Paths of Glory
1957, 88 Minutes, DCP
Director: Stanley Kubrick
Cast: Kirk Douglas, Adolphe Menjou, and George MacReady
Beginning July 26th, the SNF Parkway celebrates Stanley Kubrick’s would-be 90th birthday with a retrospective of the master filmmaker’s invaluable contributions to the history of cinema. The series will occur twice monthly and will showcase each of the director’s films in turn.
Adapting Humphrey Cobb’s novel to the screen, director Stanley Kubrick and his collaborators Calder Willingham and Jim Thompson set out to make a devastating anti-war statement, and they succeeded above and beyond the call of duty. In the third year of World War I, the erudite but morally bankrupt French general Broulard (Adolphe Menjou) orders his troops to seize the heavily fortified “Ant Hill” from the Germans. General Mireau (George MacReady) knows that this action will be suicidal, but he will sacrifice his men to enhance his own reputation. Against his better judgment, Colonel Dax (Kirk Douglas) leads the charge, and the results are appalling. When, after witnessing the slaughter of their comrades, a handful of the French troops refuse to leave the trenches, Mireau very nearly orders the artillery to fire on his own men. Still smarting from the defeat, Mireau cannot admit to himself that the attack was a bad idea from the outset: he convinces himself that loss of Ant Hill was due to the cowardice of his men.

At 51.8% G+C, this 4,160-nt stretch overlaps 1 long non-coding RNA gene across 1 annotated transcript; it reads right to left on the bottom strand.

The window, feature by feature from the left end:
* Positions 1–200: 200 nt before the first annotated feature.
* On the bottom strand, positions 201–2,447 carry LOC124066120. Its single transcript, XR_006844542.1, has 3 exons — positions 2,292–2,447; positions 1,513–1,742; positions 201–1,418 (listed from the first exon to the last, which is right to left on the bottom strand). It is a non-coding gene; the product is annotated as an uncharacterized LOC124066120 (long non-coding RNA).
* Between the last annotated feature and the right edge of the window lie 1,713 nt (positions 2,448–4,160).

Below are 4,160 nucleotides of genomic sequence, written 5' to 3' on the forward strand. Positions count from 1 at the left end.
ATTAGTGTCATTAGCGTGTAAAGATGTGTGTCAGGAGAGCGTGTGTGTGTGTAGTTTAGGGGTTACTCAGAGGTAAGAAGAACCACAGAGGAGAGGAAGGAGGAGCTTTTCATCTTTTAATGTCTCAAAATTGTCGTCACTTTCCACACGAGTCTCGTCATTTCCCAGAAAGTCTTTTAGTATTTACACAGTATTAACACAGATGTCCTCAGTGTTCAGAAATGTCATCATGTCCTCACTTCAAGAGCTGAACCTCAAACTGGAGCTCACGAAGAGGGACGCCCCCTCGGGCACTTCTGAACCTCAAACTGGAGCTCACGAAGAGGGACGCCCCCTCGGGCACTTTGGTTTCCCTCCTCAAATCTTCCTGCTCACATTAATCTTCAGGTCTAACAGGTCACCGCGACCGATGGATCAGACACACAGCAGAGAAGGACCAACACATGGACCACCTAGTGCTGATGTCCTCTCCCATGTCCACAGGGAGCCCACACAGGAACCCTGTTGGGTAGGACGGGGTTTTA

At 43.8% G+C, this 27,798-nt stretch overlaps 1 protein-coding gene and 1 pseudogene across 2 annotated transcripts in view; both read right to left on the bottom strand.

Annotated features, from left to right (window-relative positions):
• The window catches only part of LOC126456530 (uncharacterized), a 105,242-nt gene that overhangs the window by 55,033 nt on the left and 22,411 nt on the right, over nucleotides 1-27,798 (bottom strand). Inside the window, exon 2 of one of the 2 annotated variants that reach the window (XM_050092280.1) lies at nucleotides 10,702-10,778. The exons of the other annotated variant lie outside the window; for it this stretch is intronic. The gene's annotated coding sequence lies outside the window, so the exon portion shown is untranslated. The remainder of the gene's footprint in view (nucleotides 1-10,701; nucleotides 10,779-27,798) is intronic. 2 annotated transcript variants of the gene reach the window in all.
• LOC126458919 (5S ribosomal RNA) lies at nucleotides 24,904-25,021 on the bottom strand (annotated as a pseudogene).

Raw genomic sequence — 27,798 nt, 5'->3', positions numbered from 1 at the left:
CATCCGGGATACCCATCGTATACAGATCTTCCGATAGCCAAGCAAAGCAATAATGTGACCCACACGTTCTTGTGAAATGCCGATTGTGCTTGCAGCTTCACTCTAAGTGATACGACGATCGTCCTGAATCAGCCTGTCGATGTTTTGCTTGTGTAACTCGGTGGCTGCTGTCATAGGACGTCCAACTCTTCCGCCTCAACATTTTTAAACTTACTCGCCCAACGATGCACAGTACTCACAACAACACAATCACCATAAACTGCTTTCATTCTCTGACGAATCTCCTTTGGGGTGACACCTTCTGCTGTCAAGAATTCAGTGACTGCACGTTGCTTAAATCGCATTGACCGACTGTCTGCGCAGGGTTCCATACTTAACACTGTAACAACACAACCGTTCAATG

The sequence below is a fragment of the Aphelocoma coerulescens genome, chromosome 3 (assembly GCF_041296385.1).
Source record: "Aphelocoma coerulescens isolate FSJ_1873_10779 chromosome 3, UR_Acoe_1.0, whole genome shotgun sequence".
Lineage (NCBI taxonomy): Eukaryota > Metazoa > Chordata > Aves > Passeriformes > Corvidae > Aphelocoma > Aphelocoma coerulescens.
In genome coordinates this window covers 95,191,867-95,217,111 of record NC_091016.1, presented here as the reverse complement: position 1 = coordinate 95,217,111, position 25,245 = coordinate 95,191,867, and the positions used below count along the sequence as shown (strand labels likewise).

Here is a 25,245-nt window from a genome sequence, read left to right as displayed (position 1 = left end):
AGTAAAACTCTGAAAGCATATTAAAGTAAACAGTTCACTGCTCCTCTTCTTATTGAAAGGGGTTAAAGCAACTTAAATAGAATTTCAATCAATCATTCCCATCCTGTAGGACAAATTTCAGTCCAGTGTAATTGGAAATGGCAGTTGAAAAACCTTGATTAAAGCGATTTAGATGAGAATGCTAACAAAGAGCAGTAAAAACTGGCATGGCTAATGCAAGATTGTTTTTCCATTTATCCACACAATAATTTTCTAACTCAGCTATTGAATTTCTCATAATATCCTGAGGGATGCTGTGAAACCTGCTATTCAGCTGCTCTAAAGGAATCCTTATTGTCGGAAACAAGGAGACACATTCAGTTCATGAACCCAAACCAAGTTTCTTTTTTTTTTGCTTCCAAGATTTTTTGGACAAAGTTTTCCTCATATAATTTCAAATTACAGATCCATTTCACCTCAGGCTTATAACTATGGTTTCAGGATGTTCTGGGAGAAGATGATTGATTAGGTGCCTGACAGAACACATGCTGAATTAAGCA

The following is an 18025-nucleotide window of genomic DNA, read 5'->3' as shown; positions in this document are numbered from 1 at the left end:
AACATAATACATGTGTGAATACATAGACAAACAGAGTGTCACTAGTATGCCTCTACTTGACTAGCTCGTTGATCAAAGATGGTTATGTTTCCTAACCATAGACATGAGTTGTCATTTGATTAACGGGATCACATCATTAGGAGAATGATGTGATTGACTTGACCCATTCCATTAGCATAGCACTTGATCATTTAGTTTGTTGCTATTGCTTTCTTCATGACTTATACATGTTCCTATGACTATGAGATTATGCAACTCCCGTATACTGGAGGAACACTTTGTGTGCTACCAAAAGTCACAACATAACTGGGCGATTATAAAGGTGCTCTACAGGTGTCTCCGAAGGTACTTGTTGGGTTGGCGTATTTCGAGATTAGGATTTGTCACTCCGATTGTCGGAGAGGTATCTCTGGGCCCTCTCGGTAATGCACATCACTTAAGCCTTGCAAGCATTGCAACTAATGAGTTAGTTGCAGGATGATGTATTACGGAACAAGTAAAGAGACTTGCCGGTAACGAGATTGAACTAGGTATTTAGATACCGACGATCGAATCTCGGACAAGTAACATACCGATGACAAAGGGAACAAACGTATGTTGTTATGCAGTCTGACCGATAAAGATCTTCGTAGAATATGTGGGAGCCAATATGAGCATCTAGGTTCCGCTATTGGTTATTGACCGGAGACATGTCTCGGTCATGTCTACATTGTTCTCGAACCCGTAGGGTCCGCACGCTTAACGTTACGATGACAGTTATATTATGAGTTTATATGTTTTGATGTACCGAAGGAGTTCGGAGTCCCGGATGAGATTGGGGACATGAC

Paths of Glory is among the most powerful antiwar films ever made. This haunting, exquisitely photographed dissection of the military machine in all its absurdity and capacity for dehumanization (a theme Kubrick would continue to explore throughout his career) is assembled with its legendary director’s customary precision, from its tense trench warfare sequences to its gripping courtroom climax to its ravaging final scene.
“Paths of Glory was the film by which Stanley Kubrick entered the ranks of great directors, never to leave them.” — Roger Ebert
“Paths of Glory is an important film that establishes the talent and energy of a new American director, Stanley Kubrick.” — François Truffaut
“Banned in France for 18 years, this masterpiece still packs a wallop, though nothing in it is as simple as it may first appear; audiences are still arguing about the final sequence, which has been characterized as everything from a sentimental cop-out to the ultimate cynical twist.” — Jonathan Rosenbaum
Selected for inclusion on the National Film Registry